Walterio Iraheta

Happy Meal

"Happy Meal" is a process of transmutation of the underworld of mass culture to the highest echelons of contemporary art.  These toys are rescued from the stores that sell second-hand American clothes, and after being touched by the artist's hand, they move into the windows of the most prestigious galleries, art collections and publications in the world.

This series faces the nature of the object and image and ends up producing exactly new objects and images. The graphite turns the toy into a pure object, an anti-image.  Then, this anti-image is reproduced in photographs and paintings:  images of anti-images.

Faraway Brother Style

The photographic series Faraway Brother Style by Walterio Iraheta parodies the international publications by Taschen concerning architecture entitled New York Style, London Style or Paris Style, focusing on the emigrant architectural style in El Salvador: Faraway Brother Style. The term "hermano lejano" [faraway brother] refers to a friend or relative who emigrated from El Salvador, generally to the United States, and who sends back money that helps the family finances of the Salvadorians. Iraheta resorts to a photographic series to identify certain recurrent patterns in this new style.

He calls attention to substantial changes in the architecture of rural zones, where amongst modest houses there now begin to sprout “small-scale castles or palaces” of various floors. Built in an eclectic form that freely blends columns, decorative elements, colors, arches and ceramics of classic, baroque and kitsch style; or even the North American style of the shingled roof sloped for snow, transplanted into the hot climate of El Salvador. Iraheta’s series identifies the way of life of the Salvadoran emigrant as a particular style in its own right, like that of one of a metropolis; approaching the concept of style more in terms of a way of life than frivolous and arbitrary connotations of elegance or good taste.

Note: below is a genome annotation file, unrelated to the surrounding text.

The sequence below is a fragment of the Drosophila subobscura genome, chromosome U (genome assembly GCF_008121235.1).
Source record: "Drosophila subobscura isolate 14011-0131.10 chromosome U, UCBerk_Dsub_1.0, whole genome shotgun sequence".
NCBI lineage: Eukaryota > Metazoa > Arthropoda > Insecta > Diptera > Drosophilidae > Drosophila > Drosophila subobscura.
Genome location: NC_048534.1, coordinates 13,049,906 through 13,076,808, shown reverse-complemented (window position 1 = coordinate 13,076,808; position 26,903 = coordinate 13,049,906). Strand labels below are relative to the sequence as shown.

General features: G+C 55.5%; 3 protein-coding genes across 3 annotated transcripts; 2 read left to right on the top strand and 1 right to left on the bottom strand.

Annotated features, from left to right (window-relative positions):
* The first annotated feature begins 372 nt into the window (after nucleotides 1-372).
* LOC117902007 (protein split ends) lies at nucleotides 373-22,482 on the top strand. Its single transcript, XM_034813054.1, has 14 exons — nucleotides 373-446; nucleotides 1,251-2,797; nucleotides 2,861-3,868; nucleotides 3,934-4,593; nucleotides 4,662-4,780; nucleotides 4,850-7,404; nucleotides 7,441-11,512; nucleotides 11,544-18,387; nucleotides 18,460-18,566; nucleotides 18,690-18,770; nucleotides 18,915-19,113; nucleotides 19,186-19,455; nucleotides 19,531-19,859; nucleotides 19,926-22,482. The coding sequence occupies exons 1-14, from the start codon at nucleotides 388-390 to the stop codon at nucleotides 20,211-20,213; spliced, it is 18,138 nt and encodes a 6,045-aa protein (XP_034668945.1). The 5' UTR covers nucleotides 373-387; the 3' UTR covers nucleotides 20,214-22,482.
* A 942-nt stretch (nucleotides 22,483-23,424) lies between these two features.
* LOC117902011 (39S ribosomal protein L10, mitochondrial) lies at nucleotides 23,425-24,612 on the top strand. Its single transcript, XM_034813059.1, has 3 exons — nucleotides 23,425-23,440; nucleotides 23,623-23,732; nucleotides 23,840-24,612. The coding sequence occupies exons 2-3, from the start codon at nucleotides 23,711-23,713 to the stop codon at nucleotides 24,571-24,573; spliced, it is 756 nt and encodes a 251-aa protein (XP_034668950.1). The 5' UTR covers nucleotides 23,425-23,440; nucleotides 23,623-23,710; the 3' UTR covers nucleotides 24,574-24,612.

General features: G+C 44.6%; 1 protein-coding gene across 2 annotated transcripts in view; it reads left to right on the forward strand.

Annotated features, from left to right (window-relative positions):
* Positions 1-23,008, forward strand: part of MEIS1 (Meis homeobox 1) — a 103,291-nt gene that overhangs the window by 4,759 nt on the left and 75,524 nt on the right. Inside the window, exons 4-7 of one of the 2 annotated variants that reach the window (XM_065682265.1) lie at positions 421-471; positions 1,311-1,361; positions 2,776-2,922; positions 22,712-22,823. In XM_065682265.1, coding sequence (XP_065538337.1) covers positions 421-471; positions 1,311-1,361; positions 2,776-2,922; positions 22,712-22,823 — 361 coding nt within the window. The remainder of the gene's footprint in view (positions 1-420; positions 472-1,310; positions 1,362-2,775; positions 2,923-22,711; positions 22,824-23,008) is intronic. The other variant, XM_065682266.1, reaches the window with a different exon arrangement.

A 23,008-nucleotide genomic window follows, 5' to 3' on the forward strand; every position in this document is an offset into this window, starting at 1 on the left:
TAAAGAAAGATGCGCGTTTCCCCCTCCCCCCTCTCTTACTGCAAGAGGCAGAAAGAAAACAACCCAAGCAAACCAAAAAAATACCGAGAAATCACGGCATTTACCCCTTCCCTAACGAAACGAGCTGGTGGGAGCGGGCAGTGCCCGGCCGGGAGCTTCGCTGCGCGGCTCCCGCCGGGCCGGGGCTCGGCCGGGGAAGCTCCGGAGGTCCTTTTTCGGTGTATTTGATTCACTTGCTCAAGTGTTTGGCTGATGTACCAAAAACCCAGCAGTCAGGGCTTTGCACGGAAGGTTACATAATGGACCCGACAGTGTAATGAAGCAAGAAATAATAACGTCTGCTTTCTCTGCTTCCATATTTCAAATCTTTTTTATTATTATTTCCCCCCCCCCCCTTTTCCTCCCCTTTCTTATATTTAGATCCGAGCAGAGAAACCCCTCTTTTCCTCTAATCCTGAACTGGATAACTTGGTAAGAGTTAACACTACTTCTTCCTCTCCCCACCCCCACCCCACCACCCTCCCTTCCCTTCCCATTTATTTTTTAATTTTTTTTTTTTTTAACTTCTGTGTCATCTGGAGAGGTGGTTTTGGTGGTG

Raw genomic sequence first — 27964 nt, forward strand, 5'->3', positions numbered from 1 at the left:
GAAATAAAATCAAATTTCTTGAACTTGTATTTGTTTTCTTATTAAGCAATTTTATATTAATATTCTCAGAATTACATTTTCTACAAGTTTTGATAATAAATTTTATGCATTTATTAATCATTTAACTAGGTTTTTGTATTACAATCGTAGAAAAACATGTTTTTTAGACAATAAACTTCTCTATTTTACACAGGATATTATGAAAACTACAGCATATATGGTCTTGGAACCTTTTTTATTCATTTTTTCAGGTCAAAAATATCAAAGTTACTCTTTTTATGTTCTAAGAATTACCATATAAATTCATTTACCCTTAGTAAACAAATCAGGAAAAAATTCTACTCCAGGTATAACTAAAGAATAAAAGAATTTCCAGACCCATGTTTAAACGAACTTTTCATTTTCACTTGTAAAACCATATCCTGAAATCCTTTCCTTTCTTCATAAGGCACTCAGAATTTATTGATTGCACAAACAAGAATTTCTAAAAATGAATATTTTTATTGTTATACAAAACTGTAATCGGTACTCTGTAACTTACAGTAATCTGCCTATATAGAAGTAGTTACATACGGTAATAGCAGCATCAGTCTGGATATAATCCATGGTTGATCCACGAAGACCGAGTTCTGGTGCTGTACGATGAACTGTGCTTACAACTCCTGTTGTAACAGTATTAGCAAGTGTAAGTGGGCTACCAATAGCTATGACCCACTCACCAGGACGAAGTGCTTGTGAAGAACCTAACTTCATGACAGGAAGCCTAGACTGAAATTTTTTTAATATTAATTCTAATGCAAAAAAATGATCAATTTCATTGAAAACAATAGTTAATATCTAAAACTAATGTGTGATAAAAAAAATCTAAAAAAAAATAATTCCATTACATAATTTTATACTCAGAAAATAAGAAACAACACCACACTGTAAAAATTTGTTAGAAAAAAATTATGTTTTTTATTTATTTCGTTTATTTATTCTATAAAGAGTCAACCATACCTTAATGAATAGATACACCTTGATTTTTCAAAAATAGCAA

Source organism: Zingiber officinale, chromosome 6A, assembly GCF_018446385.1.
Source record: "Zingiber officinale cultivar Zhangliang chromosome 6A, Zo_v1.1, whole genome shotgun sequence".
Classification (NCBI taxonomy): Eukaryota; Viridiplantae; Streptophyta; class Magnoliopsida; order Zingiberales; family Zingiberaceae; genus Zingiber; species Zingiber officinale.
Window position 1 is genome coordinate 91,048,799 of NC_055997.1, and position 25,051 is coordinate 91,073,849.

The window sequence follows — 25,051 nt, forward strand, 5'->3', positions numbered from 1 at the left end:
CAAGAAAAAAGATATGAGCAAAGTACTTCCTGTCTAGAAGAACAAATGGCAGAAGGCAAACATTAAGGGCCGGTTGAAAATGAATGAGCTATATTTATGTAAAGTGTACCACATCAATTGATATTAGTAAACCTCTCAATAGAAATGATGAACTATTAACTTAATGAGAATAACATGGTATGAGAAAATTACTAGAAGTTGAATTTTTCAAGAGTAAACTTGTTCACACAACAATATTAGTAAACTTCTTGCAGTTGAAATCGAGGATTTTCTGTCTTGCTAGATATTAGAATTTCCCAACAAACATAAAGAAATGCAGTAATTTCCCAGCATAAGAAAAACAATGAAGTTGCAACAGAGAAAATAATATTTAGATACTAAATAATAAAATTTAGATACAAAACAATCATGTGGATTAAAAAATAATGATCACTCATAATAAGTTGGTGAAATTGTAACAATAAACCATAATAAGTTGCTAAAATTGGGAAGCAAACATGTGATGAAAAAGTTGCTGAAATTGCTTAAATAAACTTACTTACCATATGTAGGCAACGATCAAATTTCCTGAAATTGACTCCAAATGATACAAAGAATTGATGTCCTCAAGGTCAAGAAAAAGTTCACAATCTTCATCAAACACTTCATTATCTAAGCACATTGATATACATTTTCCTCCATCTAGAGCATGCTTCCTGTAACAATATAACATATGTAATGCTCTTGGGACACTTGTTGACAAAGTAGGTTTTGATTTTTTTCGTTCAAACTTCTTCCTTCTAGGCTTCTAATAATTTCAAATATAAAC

My Feet are my Wings

My Feet are my Wings is a collective of photographs in which exists an analogy between the object and the human being, the object as live matter, capable of evoking feelings and sensations, capable of passing on to us a large amount of information left in it, contained by the energy of the people who participated in its making and those who will then make use of it. The object is a symbol of power, a symbol of belonging, of tenacity, of status, of style, of necessity, history, the beginning and the end. The object gives testimony to space and time.

In certain cultures the shoe is viewed as a fetish, an object that incites or increases sexual desire. In Ancient China, for example, the women used to squeeze into tiny shoes because feminine small feet were considered very attractive. I imagine that these women reached the point of turning the practice into an instrument of torture, torture that the contemporary western woman seems to have not abandoned by wearing high heels for their pretext of elegance. There are people who believe that much can be said about a person by looking at his or her
shoes. By the color, the shape, how well the shoe is taken care of, its material, this object-the shoe-reveals details about its owner in an unsuspicious way.

In a certain way, this series is also a poetic, nostalgic work. When I was a boy, the economy did not treat my family very well, and owning a pair of shoes was something of extraordinary luck. Generally, they weren't the shoes that one loved to have, but they complied with my mother's expectations of durability. One of my most recurring dreams was to see me arrive home with boxes and boxes of new shoes. Converse All Stars of every color. I remember perfectly the smell of the new canvas, the rubber sole, waking in the morning with this sensation still so alive. The first thing I did was search for them under my bed. Obviously, the only thing I found was my regular shoes, ugly and sceptical, hard by themselves but that my memory now reproduces with a beauty that causes much emotion, an emotion that is extended to the sight of abandoned shoes buried in the road or tangled in the telephone pole cables. I always pick these shoes up when I can and take them to my studio hoping that at some moment they will talk to me and tell me their story as I get ready to photograph them.

Walterio Iraheta studied graphic arts at the José Matías Delgado University of El Salvador, in the Chicago Cultural Center, USA and the School of Visual Arts La Esmeralda, Mexico.


He received first place in the Biennial Paiz Art of El Salvador 2007, an honorable mention in the contest of contemporary art of Palma de Mallorca, Spain 2004 and the first prize at the Biennial of Contemporary Art of Central America 1998, among others . He has participated in the Bienal de Valencia - São Paulo, 2008; in the X Havana Biennial 2009; the first Biennial of Pontevedra in 2010 and the 54th Venice Biennale 2011. So far, has more than 35 personal exhibitions and over 150 collective.

Right now he is very interested in issues related to human movement, the phenomenon of migration and hybrid cultures, is interested mixtures values and traditions among people of different regions.

Lives and works in San Salvador, El Salvador